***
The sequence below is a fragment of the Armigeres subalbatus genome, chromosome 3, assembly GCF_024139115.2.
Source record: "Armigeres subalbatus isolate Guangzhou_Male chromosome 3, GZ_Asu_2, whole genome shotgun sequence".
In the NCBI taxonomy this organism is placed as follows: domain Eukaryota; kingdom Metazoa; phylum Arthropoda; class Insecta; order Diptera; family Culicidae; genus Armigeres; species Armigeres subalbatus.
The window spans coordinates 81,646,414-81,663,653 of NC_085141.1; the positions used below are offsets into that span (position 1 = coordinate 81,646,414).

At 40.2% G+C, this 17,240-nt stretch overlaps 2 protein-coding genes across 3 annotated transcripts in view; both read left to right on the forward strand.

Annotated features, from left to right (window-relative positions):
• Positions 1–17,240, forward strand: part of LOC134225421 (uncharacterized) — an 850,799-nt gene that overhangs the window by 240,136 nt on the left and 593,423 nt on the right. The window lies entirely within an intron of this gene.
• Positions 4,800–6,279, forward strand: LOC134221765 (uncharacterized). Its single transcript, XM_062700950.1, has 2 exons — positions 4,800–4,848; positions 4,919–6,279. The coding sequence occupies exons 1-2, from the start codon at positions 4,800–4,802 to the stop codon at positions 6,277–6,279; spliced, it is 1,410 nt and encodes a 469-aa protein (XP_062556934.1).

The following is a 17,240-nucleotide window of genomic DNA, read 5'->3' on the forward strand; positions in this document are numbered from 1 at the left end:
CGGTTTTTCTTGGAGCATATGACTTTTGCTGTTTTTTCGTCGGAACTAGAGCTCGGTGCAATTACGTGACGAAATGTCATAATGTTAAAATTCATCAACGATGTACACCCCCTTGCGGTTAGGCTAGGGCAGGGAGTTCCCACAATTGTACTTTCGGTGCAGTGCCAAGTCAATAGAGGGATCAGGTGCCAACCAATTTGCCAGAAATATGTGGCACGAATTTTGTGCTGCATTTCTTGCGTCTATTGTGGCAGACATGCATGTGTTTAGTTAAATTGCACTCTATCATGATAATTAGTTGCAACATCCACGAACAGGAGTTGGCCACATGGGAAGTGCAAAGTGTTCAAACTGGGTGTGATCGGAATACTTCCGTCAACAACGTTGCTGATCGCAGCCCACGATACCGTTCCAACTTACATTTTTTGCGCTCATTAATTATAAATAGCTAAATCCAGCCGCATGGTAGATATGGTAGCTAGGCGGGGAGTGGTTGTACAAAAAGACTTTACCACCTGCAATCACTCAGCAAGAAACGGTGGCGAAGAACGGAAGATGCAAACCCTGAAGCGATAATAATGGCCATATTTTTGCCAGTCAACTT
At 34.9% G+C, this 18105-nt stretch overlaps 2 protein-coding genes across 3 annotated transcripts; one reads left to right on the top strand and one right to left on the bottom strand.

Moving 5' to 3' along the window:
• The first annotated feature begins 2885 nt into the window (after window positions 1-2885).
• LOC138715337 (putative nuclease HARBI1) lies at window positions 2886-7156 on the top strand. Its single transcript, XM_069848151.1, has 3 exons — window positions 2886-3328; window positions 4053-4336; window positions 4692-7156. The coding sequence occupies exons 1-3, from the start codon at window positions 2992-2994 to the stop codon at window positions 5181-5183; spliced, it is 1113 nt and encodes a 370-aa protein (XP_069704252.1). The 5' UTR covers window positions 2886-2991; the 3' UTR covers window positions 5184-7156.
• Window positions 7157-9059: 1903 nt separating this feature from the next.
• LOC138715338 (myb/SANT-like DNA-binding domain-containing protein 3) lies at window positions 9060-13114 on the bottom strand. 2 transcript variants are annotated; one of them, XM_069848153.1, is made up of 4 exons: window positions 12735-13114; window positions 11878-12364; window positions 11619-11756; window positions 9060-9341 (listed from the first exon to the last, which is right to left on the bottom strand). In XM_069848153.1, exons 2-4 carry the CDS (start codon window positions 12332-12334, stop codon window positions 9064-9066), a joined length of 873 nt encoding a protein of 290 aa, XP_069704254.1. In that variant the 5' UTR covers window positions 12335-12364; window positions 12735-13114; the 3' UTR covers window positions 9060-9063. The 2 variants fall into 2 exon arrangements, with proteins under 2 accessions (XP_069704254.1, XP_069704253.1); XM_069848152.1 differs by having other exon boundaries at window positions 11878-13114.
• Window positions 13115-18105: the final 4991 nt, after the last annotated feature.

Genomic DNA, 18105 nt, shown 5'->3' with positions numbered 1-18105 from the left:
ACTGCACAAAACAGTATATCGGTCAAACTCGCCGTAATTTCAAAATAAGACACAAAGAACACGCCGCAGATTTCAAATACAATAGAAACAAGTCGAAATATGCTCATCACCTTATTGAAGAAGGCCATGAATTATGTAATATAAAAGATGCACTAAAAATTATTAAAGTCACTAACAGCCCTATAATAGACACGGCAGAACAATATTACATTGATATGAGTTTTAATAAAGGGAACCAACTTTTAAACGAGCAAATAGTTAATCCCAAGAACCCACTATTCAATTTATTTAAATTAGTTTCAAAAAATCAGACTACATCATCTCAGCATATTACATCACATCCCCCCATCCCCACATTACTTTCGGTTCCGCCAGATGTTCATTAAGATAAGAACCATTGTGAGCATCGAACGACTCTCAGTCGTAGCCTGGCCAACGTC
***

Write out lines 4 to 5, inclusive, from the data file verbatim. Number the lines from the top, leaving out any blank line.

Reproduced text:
The window spans coordinates 81,646,414-81,663,653 of NC_085141.1; the positions used below are offsets into that span (position 1 = coordinate 81,646,414).

At 40.2% G+C, this 17,240-nt stretch overlaps 2 protein-coding genes across 3 annotated transcripts in view; both read left to right on the forward strand.